Zombie Reddy Movie Review: A zombie film that bites more than it can chew
Zombies run riot in Rayalaseema, but, it is not the rollicking fun it should be
In patches, Zombie Reddy is fine entertainment—especially when it channels its sense of humour. The title credits play to a version of ‘Go Corona Go’ and seems to setup a potentially irreverential film. Like in a Shaun of the Dead, the zombies, at times, are treated as the mindless trolls they are. A zombiefied old man is kept under control with the simple trick of a recovery collar around his neck. A zombie Draupadi is on stage disrobing Dushasana. These are funny ideas and so long as Zombie Reddy seems to be having fun, I did too. However, our films are never happy doing one thing, are they? From time to time, a repetitive horror scream echoes in the background, the moon turns red, and the zombies get treated like they were ghosts in a horror film. That’s perhaps why a poster of Ram Gopal Varma’s Dheyyam is referenced in the beginning. In addition, there’s the whole Rayalaseema men-brandishing-sickles angle as well. Towards the end, there’s a twist concerning a female lead that’s painfully obvious. And on top of all this, there’s the hint of divine assistance too. For a film that should be having fun as zombies run riot in Rayalaseema, it just seems to suffocate itself with all the various predictable ideas it’s trying to cram in.
Director: Prasanth Varma
Cast: Teja Sajja, Anandhi, Daksha Nagarkar, Harsha Vardhan
Right at the beginning though, there’s much promise of what looks to shaping up to be a localised zombie film. As our young leads, exposed to the video game world, recognise a zombie (or in other words, an undead-y Reddy) in a jiffy, the locals look clueless. “Jaambie?” they go, looking every bit as dull as the zombies that strut around, drooling. I wish this film had tugged at these strings further and explored what it takes for the Kurnool locals to truly comprehend what’s going on. Truth be told, the many perennially furious men in the region, baying for blood as they are, don’t seem all that different from zombies.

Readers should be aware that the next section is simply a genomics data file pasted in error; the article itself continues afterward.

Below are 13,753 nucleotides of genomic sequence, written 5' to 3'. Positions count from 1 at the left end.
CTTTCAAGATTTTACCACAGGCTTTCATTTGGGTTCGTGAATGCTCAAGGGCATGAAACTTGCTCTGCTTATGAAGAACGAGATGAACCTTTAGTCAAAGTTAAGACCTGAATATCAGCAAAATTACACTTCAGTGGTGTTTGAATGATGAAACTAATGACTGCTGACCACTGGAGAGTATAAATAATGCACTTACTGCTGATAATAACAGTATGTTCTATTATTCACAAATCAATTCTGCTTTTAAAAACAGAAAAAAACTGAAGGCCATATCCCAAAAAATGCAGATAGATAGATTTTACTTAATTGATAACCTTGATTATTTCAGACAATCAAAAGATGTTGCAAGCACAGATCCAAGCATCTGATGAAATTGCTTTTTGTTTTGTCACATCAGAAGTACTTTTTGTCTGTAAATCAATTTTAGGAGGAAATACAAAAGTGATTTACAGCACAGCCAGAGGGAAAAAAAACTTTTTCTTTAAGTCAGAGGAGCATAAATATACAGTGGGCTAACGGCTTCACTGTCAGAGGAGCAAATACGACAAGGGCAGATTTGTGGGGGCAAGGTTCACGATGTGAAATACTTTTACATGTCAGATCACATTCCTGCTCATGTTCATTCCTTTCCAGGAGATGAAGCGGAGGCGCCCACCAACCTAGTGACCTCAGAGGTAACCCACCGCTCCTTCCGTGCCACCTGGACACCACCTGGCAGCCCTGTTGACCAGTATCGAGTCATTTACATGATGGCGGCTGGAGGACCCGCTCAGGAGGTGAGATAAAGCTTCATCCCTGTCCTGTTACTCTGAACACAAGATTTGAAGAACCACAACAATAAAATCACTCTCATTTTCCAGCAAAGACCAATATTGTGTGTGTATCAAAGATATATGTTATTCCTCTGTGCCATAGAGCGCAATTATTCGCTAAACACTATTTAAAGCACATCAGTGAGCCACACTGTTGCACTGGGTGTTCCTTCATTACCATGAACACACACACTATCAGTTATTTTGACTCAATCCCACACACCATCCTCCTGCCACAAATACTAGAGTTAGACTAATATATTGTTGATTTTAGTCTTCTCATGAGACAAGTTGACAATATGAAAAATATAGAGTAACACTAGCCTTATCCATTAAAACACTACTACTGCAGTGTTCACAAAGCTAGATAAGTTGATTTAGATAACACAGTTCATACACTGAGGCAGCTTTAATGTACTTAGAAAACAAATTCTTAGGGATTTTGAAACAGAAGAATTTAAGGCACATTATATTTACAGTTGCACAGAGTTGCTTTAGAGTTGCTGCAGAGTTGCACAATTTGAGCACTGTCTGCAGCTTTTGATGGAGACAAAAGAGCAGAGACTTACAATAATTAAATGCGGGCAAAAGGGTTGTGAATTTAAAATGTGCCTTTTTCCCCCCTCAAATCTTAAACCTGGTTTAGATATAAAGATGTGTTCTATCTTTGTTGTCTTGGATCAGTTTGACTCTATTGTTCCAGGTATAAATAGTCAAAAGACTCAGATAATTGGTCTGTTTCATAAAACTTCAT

The film, in parts, gets likeably irreverential as well. A zombiefied old woman gets smashed to pulp. A limbless ruffian becomes the butt of a few visual gags. And yet, this is a film that’s keen to do good by its two lead women (Anandhi, Daksha Nagarkar), who are both shown to be bada**es in their own right. One wears a saree and wields a trident, as the imagery of Kali is invoked. The other is a video junkie, and a shot gun is her weapon of choice. In one scene, as the male lead, Mario (Teja Sajja), commands his male friend to accompany the girl, she coolly rejects his condescending, even if caring, offer, and asks him to use the help instead. This is also a film with many Telugu cinema references, including nods to stars like Chiranjeevi and Pawan Kalyan. It’s a film that tires itself with all that it tries to do in its two-hour duration.
Perhaps my least favourite of its many explorations is the divine angle towards the end, as a temple and its lingam come in to save the day, as though the zombie virus were actually the work of satan. How this solution is arrived at is rather crude and convenient as well. For all these faults, it’s a film that I’m tempted to be quite kind to, mainly on account of its filmmaking finesse. This is evident in quite a few stretches— like that video game-like portion that has Mario walking out of his home and scoring points while performing street stunts… like that gorgeous visual imagery as Mario, who’s doused in petrol, employs Neo-like agility to avoid incoming firecrackers. I only wish that the rest of the film had had as much fun with its material. We might have too.